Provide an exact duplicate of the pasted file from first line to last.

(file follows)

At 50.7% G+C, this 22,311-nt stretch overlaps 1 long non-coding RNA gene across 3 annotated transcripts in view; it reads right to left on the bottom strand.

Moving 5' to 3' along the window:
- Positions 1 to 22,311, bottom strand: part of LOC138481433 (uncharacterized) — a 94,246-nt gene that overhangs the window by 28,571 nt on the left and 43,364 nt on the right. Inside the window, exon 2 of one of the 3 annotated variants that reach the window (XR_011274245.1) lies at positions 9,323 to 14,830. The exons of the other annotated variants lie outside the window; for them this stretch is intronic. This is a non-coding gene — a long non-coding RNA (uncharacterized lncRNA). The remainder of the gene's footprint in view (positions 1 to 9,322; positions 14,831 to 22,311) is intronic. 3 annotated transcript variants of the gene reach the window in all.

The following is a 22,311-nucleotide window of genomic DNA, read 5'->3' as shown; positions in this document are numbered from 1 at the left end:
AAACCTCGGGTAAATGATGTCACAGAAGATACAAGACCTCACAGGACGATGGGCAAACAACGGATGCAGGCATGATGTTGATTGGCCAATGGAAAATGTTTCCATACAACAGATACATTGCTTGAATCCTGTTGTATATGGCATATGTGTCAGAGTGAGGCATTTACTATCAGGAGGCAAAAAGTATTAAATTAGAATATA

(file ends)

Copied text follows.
At 50.7% G+C, this 22,311-nt stretch overlaps 1 long non-coding RNA gene across 3 annotated transcripts in view; it reads right to left on the bottom strand.

Moving 5' to 3' along the window:
- Positions 1 to 22,311, bottom strand: part of LOC138481433 (uncharacterized) — a 94,246-nt gene that overhangs the window by 28,571 nt on the left and 43,364 nt on the right. Inside the window, exon 2 of one of the 3 annotated variants that reach the window (XR_011274245.1) lies at positions 9,323 to 14,830. The exons of the other annotated variants lie outside the window; for them this stretch is intronic. This is a non-coding gene — a long non-coding RNA (uncharacterized lncRNA). The remainder of the gene's footprint in view (positions 1 to 9,322; positions 14,831 to 22,311) is intronic. 3 annotated transcript variants of the gene reach the window in all.

The following is a 22,311-nucleotide window of genomic DNA, read 5'->3' as shown; positions in this document are numbered from 1 at the left end:
AAACCTCGGGTAAATGATGTCACAGAAGATACAAGACCTCACAGGACGATGGGCAAACAACGGATGCAGGCATGATGTTGATTGGCCAATGGAAAATGTTTCCATACAACAGATACATTGCTTGAATCCTGTTGTATATGGCATATGTGTCAGAGTGAGGCATTTACTATCAGGAGGCAAAAAGTATTAAATTAGAATATA